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The discovery that the coronavirus is spreading through three different long-term care communities in Maine has caused new concern among the staff, administrators and residents of similar facilities across the state.
Hearing about the outbreaks has also been crushing for the relatives who are restricted from visiting their loved ones because doing so could invite the very thing they fear.
“I was very alarmed,” Hella Davis said of this week’s news that the infection had reached a Belfast retirement community.
Because of restrictions meant to prevent the virus from spreading, she has not visited her own husband, Cliff, at Winterberry Heights Assisted Living in Bangor for several weeks: “I immediately thought, ‘I’m hoping that this doesn’t happen at Winterberry.’ It’s a great struggle.”
On Tuesday, Tall Pines Retirement and Healthcare Community in Belfast announced that a resident and worker had tested positive for the virus. By Friday afternoon, it had become clear that the virus was far more rampant: a total of 19 residents and 3 workers are now confirmed to have it, according to the Maine Center for Disease Control and Prevention. One of the residents, a woman in her 80s, has died.
Two other ominous developments were also announced Friday.
The Maine CDC said that a separate outbreak of the coronavirus had been reported at an Augusta rehab and nursing facility. Four residents of Augusta Center for Health and Rehabilitation have now tested positive for COVID-19, the disease caused by the virus.
And OceanView at Falmouth, a retirement community where the virus first started spreading last month, said its total number of confirmed cases had nearly doubled in the past three weeks. At least one OceanView resident has died from the virus, the Portland Press Herald reported.
The outbreaks show how retirement communities and nursing homes are especially vulnerable to the coronavirus, with older people at higher risk for complications living in close quarters. A nursing home in Kirkland, Washington, became the site of one of the first coronavirus outbreaks in the U.S. in February.
Nirav Shah, director of the Maine CDC, has said the state is especially concerned about the threat the virus presents to those communities. A total of 52 people living in congregate settings across Maine — including long-term care — have tested positive for COVID-19, accounting for nearly 9 percent of Maine’s confirmed cases, according to a Maine CDC spokesperson.
State investigators still have not determined how the virus made it into Tall Pines, Shah said on Friday. But from federal research into the outbreaks at other long-term care facilities, he said, “the two most likely candidates are either a visitor, or in some cases, an employee who brought it in, even if that employee or visitor was not showing symptoms.”
“We may never know, but our disease detectives are working on that right now,” he added.
At the same time, Maine CDC is helping those facilities to contain their outbreaks. On Friday, Shah said that it has sent emergency supplies of protective gear to the facilities in Belfast and Augusta to help keep their residents and staff safe.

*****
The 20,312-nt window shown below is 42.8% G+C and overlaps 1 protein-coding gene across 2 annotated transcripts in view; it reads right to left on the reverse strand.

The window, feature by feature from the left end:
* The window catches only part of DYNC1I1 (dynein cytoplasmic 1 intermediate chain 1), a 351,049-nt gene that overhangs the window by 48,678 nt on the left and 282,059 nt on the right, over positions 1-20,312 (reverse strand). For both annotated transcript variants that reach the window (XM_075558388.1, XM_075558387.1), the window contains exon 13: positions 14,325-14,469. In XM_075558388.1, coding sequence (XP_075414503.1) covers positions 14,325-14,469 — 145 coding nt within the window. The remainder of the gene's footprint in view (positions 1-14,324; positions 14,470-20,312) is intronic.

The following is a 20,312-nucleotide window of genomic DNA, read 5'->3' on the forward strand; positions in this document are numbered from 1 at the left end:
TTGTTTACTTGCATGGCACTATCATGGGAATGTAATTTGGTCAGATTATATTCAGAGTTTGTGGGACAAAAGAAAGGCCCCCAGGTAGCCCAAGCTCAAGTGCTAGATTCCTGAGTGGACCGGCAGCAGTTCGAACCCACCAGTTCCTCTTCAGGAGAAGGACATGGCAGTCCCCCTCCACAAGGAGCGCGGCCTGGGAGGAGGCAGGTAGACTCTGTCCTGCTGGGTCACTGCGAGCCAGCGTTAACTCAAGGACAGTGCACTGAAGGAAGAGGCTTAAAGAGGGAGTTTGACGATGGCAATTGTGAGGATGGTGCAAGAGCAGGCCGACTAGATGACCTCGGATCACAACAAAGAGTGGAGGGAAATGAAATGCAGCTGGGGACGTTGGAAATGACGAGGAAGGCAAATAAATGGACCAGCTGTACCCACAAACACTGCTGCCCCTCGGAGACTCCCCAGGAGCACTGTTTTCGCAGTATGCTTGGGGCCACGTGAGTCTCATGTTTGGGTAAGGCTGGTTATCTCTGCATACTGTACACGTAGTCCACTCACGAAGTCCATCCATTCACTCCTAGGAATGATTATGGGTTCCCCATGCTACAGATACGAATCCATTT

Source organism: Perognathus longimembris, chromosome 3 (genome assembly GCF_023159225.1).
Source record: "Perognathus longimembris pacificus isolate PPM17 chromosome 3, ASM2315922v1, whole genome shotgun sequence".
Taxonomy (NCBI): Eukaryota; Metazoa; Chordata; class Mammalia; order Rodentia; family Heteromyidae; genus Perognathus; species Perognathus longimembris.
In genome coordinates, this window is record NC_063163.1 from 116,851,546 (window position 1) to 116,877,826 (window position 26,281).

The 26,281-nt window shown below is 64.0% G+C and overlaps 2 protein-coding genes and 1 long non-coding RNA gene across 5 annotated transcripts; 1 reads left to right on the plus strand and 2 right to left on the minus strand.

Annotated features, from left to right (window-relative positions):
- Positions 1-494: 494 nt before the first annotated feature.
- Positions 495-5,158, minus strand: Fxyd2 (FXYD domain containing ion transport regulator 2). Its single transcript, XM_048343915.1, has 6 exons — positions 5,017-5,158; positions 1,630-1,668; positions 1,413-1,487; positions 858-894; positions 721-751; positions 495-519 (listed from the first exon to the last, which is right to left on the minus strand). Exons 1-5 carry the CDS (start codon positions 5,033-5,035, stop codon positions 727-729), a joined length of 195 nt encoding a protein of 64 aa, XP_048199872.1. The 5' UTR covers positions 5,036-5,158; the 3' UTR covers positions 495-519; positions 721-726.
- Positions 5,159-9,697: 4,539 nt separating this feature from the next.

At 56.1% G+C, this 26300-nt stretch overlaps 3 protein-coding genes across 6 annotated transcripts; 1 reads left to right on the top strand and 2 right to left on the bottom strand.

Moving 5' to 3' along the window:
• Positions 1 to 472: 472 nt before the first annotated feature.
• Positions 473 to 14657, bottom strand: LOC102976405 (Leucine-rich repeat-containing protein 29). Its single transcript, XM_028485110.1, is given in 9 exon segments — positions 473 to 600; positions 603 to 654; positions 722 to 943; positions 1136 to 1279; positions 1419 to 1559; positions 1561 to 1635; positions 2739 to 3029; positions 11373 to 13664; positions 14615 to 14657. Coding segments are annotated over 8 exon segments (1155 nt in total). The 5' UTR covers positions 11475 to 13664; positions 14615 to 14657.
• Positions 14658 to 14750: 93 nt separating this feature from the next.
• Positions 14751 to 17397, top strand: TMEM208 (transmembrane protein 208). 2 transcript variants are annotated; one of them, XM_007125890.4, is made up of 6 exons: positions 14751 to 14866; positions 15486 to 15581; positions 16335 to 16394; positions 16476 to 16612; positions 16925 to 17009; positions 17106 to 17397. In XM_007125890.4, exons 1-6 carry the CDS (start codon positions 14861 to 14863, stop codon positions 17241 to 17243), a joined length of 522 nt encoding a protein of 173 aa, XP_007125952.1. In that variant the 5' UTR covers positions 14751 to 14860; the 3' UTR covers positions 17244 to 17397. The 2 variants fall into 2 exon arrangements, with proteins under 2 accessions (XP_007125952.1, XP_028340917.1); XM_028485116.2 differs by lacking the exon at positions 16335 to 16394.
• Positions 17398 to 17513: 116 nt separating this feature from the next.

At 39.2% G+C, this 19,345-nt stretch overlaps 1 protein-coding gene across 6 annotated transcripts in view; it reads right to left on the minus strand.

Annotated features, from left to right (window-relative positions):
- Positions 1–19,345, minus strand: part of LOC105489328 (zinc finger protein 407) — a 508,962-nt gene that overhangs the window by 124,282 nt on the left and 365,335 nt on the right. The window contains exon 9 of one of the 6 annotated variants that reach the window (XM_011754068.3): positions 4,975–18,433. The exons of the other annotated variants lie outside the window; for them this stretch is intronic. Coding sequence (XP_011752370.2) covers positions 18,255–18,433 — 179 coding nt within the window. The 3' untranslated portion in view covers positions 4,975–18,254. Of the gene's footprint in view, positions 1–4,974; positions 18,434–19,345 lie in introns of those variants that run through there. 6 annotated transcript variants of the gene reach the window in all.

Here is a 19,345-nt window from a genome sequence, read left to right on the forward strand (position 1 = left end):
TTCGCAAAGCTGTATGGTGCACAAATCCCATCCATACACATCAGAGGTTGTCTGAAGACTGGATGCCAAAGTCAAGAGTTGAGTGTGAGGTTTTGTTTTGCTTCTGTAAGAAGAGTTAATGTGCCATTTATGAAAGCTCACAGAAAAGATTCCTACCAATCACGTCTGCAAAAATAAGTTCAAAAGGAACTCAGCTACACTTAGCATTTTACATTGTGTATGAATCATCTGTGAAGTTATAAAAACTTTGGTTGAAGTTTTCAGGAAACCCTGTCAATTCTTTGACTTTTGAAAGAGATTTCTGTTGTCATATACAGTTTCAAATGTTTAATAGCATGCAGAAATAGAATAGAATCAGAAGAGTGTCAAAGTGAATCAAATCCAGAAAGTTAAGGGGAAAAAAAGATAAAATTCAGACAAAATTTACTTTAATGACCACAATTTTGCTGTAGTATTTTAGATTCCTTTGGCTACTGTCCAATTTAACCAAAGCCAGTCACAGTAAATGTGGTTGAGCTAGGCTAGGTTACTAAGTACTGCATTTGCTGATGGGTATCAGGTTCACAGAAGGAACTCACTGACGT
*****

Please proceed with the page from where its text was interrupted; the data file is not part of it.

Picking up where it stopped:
Now, one of the biggest questions facing similar facilities around the state is whether there will be enough personal protective gear, or PPE — such as face masks, gloves and gowns — to go around if more of them start to see outbreaks.
They have been taking seriously the Maine CDC recommendations that they should restrict nonessential visitors, increase the amount of cleaning and other work they do to prevent the spread of infections, and screen staff for symptoms before they enter the facilities, according to Brenda Gallant, executive director of the state’s long-term care ombudsman program, which oversees nursing homes and other long-term care facilities.
“My sense is facilities are doing all of this, but a major barrier for them has been around the PPE,” she said. “We need to make sure they have the equipment they need. If we can do that, that can make a big difference.”
Gallant said that another challenge to taking care of the elderly has been the limited amount of testing that the state has been able to do for COVID-19, but she noted that its capacity to run those tests has been improving — and people showing symptoms who live in congregate care settings such as nursing homes are prioritized for the limited number of tests available.
“I think we have an amazing workforce that is diligently working on this, from administration to direct care workers,” Gallant said. “I commend them. I think providers are very challenged right now, so they need all the support they can get.”
Davis, the Bangor woman whose husband is in assisted living, said that his facility has put in place a series of new restrictions over the last few weeks. First, it limited visitation hours and started serving meals in residents’ rooms instead of in the dining room. Then it put an end to nonessential visits. This week, it made residents remain in their rooms.
While Davis understands the importance of those moves, they’ve stressed the couple. Not only does she miss being able to visit Cliff in person, but it has been costly to pay for direct care workers to pick up some of the work she used to do. Nowadays, they mainly communicate by cell phone.
Hella and Cliff are both in their 80s, and Cliff is in poor health. Given the particular threat that the virus poses to the elderly, Hella Davis also has a more serious concern these days.
“I’m just hoping I see him again,” she said.
Watch: Nirav Shah talks about the situation at Tall Pines